I went on a 3 night, 4 day guided excursion with BomaHills Tourism to visit and stay at a cattle camp for a night and also undertake a city tour of Juba. With guide fees, transport, camping equipment, payment to the tribe for entering and camping on their land, meals for me, my guide and two support guides, plus two nights accommodation in Juba, cost me USD$1,400, with the first 20% to be paid by transfer in advance.
Contact BomaHills Tourism:
Extras were all meals when in Juba City, any souvenirs and the visa.
Before my trip, I learned that both Juba and South Sudan in general are potentially quite dangerous. Juba is subject to car jackings, and welthy-looking individuals have been robbed and even attacked. Landmines dot the land all over South Sudan, so travelling around the country could be quite precarious, especially with armed groups near the border areas and sparadic fighting on-going. Kidnappings of foreigners have happened.
However, I found my brief stay in the country to be peaceful, quiet and uneventful. Although totally blind, and therefore, not privy to all activities occurring around me, I felt Juba to be mainly a quiet city with fairly few people on the streets at any one time. This maybe due to the intense heat that occurs during March and other months. I found the people I met quiet, helpful, friendly and hospitable. The roads are extremely rough, bumpy and full of potholes! Travelling across both the  Freedom Bridge and the older, Juba Nile Bridge by vehicle was even bumpier and a tremendous thrill. Every jolt went through my body!The heat was dry and intense, both during the day and at night. Flies and moskitoes were endemic at the cattle camp, though less so in Juba.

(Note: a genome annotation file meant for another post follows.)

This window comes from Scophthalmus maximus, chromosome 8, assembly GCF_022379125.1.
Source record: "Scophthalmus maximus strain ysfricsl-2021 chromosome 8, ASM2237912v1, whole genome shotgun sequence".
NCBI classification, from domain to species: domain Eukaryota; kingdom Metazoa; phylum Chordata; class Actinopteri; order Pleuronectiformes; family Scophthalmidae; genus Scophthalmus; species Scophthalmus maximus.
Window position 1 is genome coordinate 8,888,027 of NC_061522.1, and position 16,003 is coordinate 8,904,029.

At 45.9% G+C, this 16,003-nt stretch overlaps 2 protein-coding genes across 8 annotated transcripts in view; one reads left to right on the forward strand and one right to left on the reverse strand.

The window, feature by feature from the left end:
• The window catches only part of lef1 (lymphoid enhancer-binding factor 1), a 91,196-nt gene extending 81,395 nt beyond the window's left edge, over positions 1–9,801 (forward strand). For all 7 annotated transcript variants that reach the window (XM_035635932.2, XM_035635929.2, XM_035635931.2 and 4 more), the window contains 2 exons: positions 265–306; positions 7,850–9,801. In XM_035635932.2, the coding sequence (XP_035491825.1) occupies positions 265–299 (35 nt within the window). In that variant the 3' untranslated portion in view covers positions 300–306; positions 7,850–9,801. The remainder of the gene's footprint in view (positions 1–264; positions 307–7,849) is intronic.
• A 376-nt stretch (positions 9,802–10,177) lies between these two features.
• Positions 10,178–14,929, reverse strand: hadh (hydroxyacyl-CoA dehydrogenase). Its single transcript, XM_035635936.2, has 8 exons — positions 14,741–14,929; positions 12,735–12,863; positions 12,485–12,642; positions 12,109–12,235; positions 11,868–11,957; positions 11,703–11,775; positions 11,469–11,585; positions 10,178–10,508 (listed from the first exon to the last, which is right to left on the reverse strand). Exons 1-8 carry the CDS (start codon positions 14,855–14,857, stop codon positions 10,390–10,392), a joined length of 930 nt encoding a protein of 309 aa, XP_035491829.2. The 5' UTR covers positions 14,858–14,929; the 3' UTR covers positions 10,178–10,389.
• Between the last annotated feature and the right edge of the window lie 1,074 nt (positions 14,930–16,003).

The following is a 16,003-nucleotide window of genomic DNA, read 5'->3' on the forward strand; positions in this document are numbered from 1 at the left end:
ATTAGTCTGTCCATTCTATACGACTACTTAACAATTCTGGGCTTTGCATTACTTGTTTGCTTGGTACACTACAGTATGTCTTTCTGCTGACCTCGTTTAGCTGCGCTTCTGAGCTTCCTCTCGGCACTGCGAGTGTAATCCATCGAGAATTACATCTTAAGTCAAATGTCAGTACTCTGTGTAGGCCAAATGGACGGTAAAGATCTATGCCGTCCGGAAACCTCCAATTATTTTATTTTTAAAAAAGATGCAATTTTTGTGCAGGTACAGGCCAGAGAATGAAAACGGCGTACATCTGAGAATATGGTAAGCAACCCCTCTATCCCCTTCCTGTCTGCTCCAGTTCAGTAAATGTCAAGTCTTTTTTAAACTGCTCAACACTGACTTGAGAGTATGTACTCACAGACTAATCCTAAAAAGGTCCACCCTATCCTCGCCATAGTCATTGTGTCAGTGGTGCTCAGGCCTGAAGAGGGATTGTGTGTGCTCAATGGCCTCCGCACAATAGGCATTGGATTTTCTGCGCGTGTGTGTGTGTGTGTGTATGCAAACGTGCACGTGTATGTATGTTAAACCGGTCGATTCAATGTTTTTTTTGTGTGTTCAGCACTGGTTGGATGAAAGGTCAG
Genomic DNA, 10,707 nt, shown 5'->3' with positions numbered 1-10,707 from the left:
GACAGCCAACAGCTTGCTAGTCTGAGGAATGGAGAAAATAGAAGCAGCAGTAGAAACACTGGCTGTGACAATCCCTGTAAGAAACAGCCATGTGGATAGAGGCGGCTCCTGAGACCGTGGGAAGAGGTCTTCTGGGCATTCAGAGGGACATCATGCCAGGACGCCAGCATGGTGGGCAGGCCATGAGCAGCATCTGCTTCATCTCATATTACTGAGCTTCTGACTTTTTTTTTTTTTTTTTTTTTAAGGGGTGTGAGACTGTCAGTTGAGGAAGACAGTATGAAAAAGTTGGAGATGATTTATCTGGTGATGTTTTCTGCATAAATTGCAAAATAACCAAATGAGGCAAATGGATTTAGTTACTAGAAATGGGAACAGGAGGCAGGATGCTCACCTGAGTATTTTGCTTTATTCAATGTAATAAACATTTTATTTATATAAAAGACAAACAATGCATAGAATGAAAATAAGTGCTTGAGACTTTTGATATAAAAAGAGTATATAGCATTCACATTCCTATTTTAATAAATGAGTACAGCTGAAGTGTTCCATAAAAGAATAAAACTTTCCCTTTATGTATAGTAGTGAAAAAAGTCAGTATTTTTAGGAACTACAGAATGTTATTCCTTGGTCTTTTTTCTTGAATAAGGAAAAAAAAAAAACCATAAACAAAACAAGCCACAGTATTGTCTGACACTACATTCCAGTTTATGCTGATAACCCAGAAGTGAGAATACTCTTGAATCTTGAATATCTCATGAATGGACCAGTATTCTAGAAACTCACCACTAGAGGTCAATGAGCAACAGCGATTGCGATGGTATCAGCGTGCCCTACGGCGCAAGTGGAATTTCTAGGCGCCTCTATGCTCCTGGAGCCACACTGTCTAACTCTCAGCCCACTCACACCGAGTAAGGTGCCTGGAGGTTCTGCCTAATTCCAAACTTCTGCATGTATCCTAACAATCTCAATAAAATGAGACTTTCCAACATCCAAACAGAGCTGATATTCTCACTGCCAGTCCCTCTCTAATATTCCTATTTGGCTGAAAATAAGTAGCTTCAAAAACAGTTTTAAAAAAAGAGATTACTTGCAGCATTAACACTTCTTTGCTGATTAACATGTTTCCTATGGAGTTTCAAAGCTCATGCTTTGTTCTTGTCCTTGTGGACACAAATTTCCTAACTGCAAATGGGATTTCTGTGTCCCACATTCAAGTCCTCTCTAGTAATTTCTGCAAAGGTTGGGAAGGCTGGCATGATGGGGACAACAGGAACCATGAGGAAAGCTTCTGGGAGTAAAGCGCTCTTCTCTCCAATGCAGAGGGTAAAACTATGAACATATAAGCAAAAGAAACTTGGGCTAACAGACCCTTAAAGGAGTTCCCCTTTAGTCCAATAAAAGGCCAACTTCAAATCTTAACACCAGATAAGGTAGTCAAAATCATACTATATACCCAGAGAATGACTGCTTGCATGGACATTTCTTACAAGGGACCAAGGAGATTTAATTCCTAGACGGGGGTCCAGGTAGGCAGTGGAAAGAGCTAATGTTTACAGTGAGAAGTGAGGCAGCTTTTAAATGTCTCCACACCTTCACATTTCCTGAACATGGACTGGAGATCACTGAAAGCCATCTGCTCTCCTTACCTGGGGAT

Camping on Mundari Trible land at their cattle camp on my second day in the country was fascinating; hot and dry, sandy underfoot and dust in the air, intensely hot with a temperature over 40 degrees celcius on that first afternoon and reaching up to 50 degrees c on my second day at the camp – remarkable.
Not much to do at the camp during the day, just sit in the shade and relax. But in the late afternoon-early evening, when the Mundari cattle are driven into camp, the excitement and fun begins. Over 300 cattle I'm told, many of them mooing loudly, running about swinging their unusual shaped horns this way and that, was a spectical to behold, smell and hear. I was told that the Mundari tribe cut their cows horns in a particular way so they grow at an unusual angle, thus identifying them as Mundari cattle. I heard the cowbells jangling and their bellowing to one another at high volume. I even got to touch a few cows as they sped past. Again, in the following morning at 6 am, I was treated to more mooing as the cows readied for another day's grassing on their grounds, some 10 kilometres (7 miles) distance.
 That experience alone was worth paying the money for the tour.
Other companies that offer guided tours throughout South Sudan include:
Rocky Road Travel
One contact is Shane.
BomaHills Tourism Ltd, based in South Sudan.
Contact/owner, David Jook Nyang